Um, as I lift up my leg, I want to be sure that I don't flex my knee more. Okay. Because that will put more stress on the front of the hip. So I really want to just bend my knee to about 90 degrees and flatten out my foot. And then from this position, I'm going to lift this leg up to engage my glute. And you should feel your glute right away. You can just put your hand right here and then lower down.
I'm now going to take my hand and put it in my low back to make sure that when I lift my thigh to engage my glute, that I am indeed not using my low back. So my goal here is to kind of fatigue this glute up and down. Watch what it's not. I'm not doing humping my back and I'm not arching this, I'm keeping everything else quiet as I lift my glute, as I lift my thigh to engage my glute. Sometimes the hardest part of the exercise is uninviting the helpers.
Okay? And just asking to help others to let go. So again, now I'm going to lift my left leg and I'm going to press up and down. I could lift both legs and the blanket is allowing my belly to be supported and I can kind of do what I call a little gluten march. And sometimes this makes a little more sense to somebody rather than a quadro pet arm and leg reach because it's actually supporting my pelvis. Okay, so now the full exercise looks like this. I go, one, two, three, four, five, hold two, three, four, five, release. One, two, three, four, five, hold two, three, four, five, release and so on. And then you can do that on your other leg. Okay, so the last exercise that I want to do, well actually there's two more. Actually. There's [inaudible], there's about 50 more, but we really don't have time for all that. But what we're going to do is you're going to grab a belt belt for pants or a bathrobe belt or something like that, and you're going to lie on your back.
And I'm actually going to put the belt around my thighs. Remember this tutorial is on the glute activation for good posture, so I'm going to have the belt around my legs. It's not going to move. I'm going to be in neutral. I understand where that is. Remember that little cotton ball that we always talk about, kind of vacuuming down so I'm not smashing my back or anything. I'm just deeply engaged. My arms are down by my side.
I'm gonna push the belt apart. It's not going to move because it's a tight belt and I'm just going to hold the belt pressing apart, feeling the sides of my gluteus medius. I'm going to lift up into a bridge long front of the thigh crease that we just worked on. Belly pulls in and I'm going to push the belt apart and I'm going to hold this for however long I can. Maybe 20 seconds, maybe 30 seconds, and I'm going to touch with my fingertips to be sure that the outside my glute medius and my glute there is engaged and I'm going to hold and hold and then lower yourself down. I encourage you to do this and see if you can work your hold up to 2030 45 seconds.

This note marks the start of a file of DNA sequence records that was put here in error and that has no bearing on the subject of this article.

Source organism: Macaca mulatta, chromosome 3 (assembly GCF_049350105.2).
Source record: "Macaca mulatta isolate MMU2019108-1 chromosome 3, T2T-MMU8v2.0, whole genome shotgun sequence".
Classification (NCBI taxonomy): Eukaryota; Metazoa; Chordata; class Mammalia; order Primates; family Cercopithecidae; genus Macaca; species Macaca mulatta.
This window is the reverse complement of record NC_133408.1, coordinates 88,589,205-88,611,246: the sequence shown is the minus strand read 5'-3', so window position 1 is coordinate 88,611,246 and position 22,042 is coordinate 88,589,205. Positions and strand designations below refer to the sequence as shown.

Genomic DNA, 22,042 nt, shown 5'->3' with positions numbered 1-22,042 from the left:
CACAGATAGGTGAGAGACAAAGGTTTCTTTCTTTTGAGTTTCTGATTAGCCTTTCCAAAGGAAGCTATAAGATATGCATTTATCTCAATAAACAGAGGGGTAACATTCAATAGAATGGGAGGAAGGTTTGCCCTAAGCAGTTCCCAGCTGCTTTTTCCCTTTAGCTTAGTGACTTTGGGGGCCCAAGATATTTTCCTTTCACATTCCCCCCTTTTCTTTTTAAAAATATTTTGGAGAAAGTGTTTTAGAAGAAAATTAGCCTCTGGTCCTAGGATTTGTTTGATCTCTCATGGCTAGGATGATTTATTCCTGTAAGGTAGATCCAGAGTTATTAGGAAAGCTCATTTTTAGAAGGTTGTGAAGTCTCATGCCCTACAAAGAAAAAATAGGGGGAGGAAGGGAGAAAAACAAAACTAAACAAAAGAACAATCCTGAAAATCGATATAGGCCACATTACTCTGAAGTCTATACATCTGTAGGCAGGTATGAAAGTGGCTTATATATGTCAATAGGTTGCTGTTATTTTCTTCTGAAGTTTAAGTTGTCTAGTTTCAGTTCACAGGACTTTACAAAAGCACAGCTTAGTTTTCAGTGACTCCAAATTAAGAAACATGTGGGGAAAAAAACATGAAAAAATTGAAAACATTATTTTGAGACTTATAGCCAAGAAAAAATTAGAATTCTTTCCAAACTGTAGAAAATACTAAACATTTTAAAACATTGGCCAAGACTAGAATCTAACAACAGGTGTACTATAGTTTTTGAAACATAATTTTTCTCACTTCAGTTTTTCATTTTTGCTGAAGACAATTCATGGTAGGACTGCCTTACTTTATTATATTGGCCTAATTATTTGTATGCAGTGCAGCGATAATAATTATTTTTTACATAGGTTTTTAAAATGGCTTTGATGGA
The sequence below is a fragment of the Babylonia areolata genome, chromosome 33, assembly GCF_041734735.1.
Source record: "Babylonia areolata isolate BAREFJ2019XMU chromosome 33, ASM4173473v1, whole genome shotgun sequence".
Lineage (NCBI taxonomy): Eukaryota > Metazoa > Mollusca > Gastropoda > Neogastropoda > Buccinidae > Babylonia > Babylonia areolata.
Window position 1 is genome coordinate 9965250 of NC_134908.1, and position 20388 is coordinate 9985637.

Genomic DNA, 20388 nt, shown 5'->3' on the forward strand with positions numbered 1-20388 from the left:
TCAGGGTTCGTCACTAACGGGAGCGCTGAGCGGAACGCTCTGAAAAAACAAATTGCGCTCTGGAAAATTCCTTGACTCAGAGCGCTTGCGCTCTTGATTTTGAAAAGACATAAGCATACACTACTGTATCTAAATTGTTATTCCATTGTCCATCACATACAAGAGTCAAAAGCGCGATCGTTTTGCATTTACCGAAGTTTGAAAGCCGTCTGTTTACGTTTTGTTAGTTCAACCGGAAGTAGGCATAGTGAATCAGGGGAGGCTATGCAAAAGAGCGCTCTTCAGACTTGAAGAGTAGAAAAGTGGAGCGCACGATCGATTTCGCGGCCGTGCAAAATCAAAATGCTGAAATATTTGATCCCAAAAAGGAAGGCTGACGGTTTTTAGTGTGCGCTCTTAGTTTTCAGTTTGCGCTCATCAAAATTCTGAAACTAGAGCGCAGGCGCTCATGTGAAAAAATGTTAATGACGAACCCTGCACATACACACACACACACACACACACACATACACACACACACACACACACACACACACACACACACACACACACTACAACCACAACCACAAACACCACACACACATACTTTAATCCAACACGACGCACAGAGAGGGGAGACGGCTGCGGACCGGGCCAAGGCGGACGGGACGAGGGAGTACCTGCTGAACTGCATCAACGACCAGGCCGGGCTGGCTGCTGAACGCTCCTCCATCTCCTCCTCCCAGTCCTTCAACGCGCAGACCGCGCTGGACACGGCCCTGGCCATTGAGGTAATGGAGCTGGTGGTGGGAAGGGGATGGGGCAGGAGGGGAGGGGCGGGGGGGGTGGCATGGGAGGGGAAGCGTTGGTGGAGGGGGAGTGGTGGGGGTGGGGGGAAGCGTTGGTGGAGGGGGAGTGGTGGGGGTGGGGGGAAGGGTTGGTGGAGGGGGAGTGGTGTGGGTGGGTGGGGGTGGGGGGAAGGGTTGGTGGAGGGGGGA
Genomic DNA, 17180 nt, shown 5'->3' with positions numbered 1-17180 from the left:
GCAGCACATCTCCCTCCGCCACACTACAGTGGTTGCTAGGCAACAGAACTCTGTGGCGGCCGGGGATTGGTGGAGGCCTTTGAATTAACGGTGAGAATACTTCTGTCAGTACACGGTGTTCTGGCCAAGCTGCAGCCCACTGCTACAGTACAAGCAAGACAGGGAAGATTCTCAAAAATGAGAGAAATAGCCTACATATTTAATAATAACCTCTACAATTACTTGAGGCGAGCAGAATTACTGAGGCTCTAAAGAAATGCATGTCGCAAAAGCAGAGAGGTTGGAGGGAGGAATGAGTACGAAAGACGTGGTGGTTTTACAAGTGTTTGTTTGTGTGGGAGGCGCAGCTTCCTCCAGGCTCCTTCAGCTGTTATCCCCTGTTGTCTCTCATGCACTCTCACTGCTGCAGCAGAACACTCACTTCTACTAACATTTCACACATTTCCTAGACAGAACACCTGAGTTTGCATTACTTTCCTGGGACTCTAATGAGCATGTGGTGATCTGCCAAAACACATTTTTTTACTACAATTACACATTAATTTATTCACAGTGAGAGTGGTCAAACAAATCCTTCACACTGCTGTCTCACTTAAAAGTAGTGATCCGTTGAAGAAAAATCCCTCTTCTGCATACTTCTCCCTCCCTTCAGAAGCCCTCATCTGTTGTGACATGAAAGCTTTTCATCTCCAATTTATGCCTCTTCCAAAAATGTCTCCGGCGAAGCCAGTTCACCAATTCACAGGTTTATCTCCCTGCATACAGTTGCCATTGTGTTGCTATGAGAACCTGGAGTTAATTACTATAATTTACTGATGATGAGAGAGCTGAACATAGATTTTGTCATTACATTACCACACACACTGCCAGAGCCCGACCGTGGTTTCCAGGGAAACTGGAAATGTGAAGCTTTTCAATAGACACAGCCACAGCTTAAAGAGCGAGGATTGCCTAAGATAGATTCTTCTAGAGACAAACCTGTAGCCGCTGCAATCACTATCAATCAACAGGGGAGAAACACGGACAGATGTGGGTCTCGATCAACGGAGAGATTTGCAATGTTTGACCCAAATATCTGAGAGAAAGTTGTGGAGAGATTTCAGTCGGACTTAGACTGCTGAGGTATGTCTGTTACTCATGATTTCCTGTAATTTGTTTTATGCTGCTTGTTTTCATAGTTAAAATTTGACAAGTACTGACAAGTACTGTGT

Because a lot of times we do our exercises very quickly and we need to get the holding phase. Okay, and then lower yourself. Yeah, so the last exercise is in standing because sometimes we don't have time to lie down and sit back up and lie down and sit back up. But one of my favorite exercises to teach people, especially a young athletes, when they're working on their balance, and it's the exercise that looks like this. I'm standing up tall, I recognize my neutral, I recognize my back ribs over my pelvis, all those little connections that we make. I take my right leg firmly up and I pull my right leg into my chest without rounding. So here's what happens here. And then we say, Whoa, Whoa, I got those bounds. But as soon as I press my left leg long and stand up tall, I hope you can see the glute on my left side. Then I'm going to plant my other leg and take my left leg up, and then I'm going to balance and really talk to this right glute watch what happens here. I'm going to link then and then my glute kicks in, and then I can turn this into a march so that as I pick one knee up member when I was over the blanket and I had one leg out long and the other knee into the chest. Same kind of connection. Great glute connections. Okay. I said that was the last exercise I'll close for now.
Join me again next time. Thank you.